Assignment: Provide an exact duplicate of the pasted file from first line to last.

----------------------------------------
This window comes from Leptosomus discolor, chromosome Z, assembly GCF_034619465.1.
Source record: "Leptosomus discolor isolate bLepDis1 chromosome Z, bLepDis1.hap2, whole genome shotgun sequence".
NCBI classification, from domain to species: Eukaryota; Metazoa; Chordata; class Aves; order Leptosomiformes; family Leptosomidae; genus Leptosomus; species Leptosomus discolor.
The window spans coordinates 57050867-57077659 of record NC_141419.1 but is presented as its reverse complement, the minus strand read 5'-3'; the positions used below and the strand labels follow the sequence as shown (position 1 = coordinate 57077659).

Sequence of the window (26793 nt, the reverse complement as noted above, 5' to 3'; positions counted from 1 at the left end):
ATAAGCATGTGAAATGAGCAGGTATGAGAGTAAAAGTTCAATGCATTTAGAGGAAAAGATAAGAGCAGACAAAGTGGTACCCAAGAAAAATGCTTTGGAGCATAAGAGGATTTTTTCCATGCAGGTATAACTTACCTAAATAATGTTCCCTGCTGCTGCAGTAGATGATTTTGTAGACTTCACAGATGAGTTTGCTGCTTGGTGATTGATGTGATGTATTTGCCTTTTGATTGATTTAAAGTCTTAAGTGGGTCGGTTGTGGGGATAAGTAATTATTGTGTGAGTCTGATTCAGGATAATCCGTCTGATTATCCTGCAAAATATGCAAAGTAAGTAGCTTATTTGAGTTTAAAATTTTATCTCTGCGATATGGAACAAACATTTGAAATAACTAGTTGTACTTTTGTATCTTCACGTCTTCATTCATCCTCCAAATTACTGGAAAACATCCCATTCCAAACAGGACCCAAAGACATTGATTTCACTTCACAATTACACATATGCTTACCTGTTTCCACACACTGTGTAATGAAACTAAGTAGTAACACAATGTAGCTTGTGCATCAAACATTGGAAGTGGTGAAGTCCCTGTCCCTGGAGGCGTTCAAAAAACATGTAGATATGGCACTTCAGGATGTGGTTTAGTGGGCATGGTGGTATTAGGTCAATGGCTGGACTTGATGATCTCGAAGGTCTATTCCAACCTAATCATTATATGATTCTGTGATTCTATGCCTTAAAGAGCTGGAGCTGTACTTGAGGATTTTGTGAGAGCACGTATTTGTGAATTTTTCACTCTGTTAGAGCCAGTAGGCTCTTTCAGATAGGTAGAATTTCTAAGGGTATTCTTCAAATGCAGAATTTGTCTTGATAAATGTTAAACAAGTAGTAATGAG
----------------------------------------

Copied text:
This window comes from Leptosomus discolor, chromosome Z, assembly GCF_034619465.1.
Source record: "Leptosomus discolor isolate bLepDis1 chromosome Z, bLepDis1.hap2, whole genome shotgun sequence".
NCBI classification, from domain to species: Eukaryota; Metazoa; Chordata; class Aves; order Leptosomiformes; family Leptosomidae; genus Leptosomus; species Leptosomus discolor.
The window spans coordinates 57050867-57077659 of record NC_141419.1 but is presented as its reverse complement, the minus strand read 5'-3'; the positions used below and the strand labels follow the sequence as shown (position 1 = coordinate 57077659).

Sequence of the window (26793 nt, the reverse complement as noted above, 5' to 3'; positions counted from 1 at the left end):
ATAAGCATGTGAAATGAGCAGGTATGAGAGTAAAAGTTCAATGCATTTAGAGGAAAAGATAAGAGCAGACAAAGTGGTACCCAAGAAAAATGCTTTGGAGCATAAGAGGATTTTTTCCATGCAGGTATAACTTACCTAAATAATGTTCCCTGCTGCTGCAGTAGATGATTTTGTAGACTTCACAGATGAGTTTGCTGCTTGGTGATTGATGTGATGTATTTGCCTTTTGATTGATTTAAAGTCTTAAGTGGGTCGGTTGTGGGGATAAGTAATTATTGTGTGAGTCTGATTCAGGATAATCCGTCTGATTATCCTGCAAAATATGCAAAGTAAGTAGCTTATTTGAGTTTAAAATTTTATCTCTGCGATATGGAACAAACATTTGAAATAACTAGTTGTACTTTTGTATCTTCACGTCTTCATTCATCCTCCAAATTACTGGAAAACATCCCATTCCAAACAGGACCCAAAGACATTGATTTCACTTCACAATTACACATATGCTTACCTGTTTCCACACACTGTGTAATGAAACTAAGTAGTAACACAATGTAGCTTGTGCATCAAACATTGGAAGTGGTGAAGTCCCTGTCCCTGGAGGCGTTCAAAAAACATGTAGATATGGCACTTCAGGATGTGGTTTAGTGGGCATGGTGGTATTAGGTCAATGGCTGGACTTGATGATCTCGAAGGTCTATTCCAACCTAATCATTATATGATTCTGTGATTCTATGCCTTAAAGAGCTGGAGCTGTACTTGAGGATTTTGTGAGAGCACGTATTTGTGAATTTTTCACTCTGTTAGAGCCAGTAGGCTCTTTCAGATAGGTAGAATTTCTAAGGGTATTCTTCAAATGCAGAATTTGTCTTGATAAATGTTAAACAAGTAGTAATGAG